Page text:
I am a teacher by nature, as well as an artist and designer (although they take a back seat to my primary job). My grandmother and my aunt taught as well and it is a part of my genes from my father’s side. I always felt it would be hard to go “cold turkey” so I put retirement off for 2 years until I felt it was the right time. I still plan to adjunct teach 2 days a week to help me taper off and to have some managed time out of the house which meets one of my goals. Being a teacher has been a rich life and you are as much a learner as a teacher. When I went to college it was in art and I found interior design via a course for nonmajors—the light bulb went off. So rather than work towards teaching at the high school level I ended up in graduate school and eventually teaching at the college level. Back in the late 60’s and early 70’s interior design education was in its infancy as was the profession of interior design. I have had the privilege of growing along with it. However this meant there were few textbooks at first and lots of room to shape your curriculum and courses. I started teaching at Mississippi University for Women and the first thing they asked me to do before classes started was to rework the curriculum & degree requirements. Besides interior design I added several business classes. As a graduate student I had worked at a design firm in Athens, Georgia and used my knowledge from an interior design business class to improve their records and billing system for clients. As I look back over my 40 years of teaching at 3 different programs, we’ve come a long way since I was in school. The depth and complexity of what and how we teach has increased 10 fold since I was a student. I remember as a graduate student learning about the new systems furniture and being excited about the possibilities it opened up. Other innovations from that time included track lighting, the possibility of movable walls, and visiting a firm in NYC with a plotter. Of course back then the plotter was on 1 floor and on the floor below, the main frame was a whole floor a city block in size. As I said a teacher has to be willing to learn; codes was a particular aim of mine from the beginning, because I did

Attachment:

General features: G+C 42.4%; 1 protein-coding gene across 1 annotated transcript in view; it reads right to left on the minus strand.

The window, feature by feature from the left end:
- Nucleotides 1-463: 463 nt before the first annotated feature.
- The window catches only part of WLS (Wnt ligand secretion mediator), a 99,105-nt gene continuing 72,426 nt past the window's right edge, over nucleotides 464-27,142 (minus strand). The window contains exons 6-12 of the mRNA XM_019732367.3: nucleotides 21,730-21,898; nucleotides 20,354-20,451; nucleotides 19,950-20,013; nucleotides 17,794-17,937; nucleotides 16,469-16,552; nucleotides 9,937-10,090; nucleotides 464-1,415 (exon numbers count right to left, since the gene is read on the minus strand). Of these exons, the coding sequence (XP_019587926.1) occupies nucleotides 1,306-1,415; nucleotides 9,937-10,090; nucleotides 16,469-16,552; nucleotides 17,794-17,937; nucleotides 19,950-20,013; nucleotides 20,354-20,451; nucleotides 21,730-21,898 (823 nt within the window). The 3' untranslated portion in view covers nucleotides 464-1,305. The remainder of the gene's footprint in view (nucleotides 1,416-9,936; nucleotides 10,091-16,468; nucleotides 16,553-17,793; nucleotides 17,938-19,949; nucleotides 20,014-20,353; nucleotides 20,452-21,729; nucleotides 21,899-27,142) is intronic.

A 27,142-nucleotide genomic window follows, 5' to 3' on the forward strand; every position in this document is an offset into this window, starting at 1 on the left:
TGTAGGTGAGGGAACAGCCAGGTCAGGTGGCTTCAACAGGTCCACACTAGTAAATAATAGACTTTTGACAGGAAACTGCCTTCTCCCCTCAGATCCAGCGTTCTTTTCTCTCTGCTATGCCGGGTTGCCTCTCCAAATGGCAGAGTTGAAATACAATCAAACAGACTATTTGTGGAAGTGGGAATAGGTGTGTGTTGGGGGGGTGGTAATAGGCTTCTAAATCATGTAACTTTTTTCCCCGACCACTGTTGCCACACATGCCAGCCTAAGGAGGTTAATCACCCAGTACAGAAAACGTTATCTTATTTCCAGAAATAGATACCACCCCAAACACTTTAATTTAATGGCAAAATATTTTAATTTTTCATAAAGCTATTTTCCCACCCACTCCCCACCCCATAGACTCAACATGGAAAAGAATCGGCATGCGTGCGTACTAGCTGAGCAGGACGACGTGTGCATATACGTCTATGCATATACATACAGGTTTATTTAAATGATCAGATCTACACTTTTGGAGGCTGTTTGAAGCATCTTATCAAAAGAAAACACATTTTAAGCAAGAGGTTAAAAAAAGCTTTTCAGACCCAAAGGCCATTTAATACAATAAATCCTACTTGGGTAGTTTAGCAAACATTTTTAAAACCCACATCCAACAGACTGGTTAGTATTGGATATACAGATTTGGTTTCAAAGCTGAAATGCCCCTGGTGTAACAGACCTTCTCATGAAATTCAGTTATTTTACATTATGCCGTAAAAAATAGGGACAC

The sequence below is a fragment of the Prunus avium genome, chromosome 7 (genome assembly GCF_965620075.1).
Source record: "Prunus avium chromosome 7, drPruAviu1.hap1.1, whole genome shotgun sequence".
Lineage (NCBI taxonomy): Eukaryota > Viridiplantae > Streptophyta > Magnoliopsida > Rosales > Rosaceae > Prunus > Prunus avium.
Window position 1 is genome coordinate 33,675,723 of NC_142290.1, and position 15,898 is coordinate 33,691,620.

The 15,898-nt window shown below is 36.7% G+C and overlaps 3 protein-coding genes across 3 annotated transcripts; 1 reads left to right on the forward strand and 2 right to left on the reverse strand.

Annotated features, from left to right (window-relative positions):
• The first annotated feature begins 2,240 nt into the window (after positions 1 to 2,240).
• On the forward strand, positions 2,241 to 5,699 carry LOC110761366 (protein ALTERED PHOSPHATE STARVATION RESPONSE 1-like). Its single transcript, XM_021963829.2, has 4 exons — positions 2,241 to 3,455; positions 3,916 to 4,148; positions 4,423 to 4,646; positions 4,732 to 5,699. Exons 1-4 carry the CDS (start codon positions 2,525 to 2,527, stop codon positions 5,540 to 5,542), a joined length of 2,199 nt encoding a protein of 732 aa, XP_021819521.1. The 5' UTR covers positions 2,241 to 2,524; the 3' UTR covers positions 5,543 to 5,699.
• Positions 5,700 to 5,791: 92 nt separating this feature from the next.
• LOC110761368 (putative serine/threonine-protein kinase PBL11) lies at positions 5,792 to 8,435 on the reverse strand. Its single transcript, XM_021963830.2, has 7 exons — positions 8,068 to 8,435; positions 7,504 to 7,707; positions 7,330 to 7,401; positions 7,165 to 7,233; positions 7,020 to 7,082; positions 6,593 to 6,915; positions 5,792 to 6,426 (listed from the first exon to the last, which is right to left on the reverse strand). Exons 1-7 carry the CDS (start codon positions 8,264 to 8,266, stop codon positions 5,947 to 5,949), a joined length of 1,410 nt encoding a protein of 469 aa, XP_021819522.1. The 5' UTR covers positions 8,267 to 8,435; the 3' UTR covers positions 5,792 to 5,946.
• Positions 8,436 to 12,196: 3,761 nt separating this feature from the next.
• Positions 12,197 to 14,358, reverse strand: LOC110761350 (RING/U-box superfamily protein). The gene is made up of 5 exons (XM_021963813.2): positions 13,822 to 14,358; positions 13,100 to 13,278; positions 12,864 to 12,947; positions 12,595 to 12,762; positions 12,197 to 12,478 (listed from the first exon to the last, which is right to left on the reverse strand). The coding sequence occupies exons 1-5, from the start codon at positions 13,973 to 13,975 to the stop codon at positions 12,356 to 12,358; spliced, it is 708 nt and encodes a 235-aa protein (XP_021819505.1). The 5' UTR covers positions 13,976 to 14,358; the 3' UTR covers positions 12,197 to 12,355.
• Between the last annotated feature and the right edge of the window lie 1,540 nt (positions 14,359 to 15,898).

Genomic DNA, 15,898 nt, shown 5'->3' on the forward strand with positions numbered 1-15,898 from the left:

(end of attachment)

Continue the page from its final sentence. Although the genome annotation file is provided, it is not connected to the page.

not learn about them in school and there was very little available except the code books which were not easy to read with the technical language. The Interior Design Educators Council (IDEC) regional and national conferences were a primary source for learning, sharing and for getting inspired. Other CEU’s came my way such as the Fire Safety one by S. C. Reznikoff, who used films taken at real fires. I have always remembered that impact and have tried to use it with my students. I was fortunate to take several trips to NYC as an undergraduate student to visit interior design firms and showrooms. As a graduate student I went to Atlanta on many field trips, to many ASID events, as well as going to the Atlanta gift and furnishings markets with my design firm. I can attest to the importance of ALL of these in shaping my teaching, design and career. In graduate school, I studied the design of Frank Lloyd Wright and designed my own house. It is through this phase of my career that I came to appreciate the effectiveness of structural built-ins and using modular sizes. My major professor had worked with Wright and continued his architectural and design practice in the Athens area. He had every article ever printed about Wright which I used as research material and he invited me to his house to see it put into practice. This again was a major element that informed my design ideas and what I taught. One other event was important to this end as well. I was a “military brat” and as such lived in a number of places including England for four years. It made it possible for my family to visit Europe on vacation in the summer. This served as a solid basis for my love of history and art in later years. Over the years I discovered that everything you do or attempt to do can serve as a learning tool for what you do later. I taught myself calligraphy in my high school senior art class. It was what began my love of print fonts and graphics. I used it in Community Theater, developing a stage drop and posters, and later developing logos for civic organizations. I created my own floral graphic alphabet style, and it has influenced my annual Christmas card designs. Photoshop became a way to marry my art and graphics together, a benefit of my time at the University of Alabama, where the first thing they gave me was a laptop computer to use. But this leads back to my teaching. I have always looked back and thought about how I started, how I progressed, how I learned. So to my students I always say, “Do not expect to do as I can do now. I once started where you are starting. Give yourself time to grow.” To everyone who has been a part of my education and design life “Thanks for the memories”.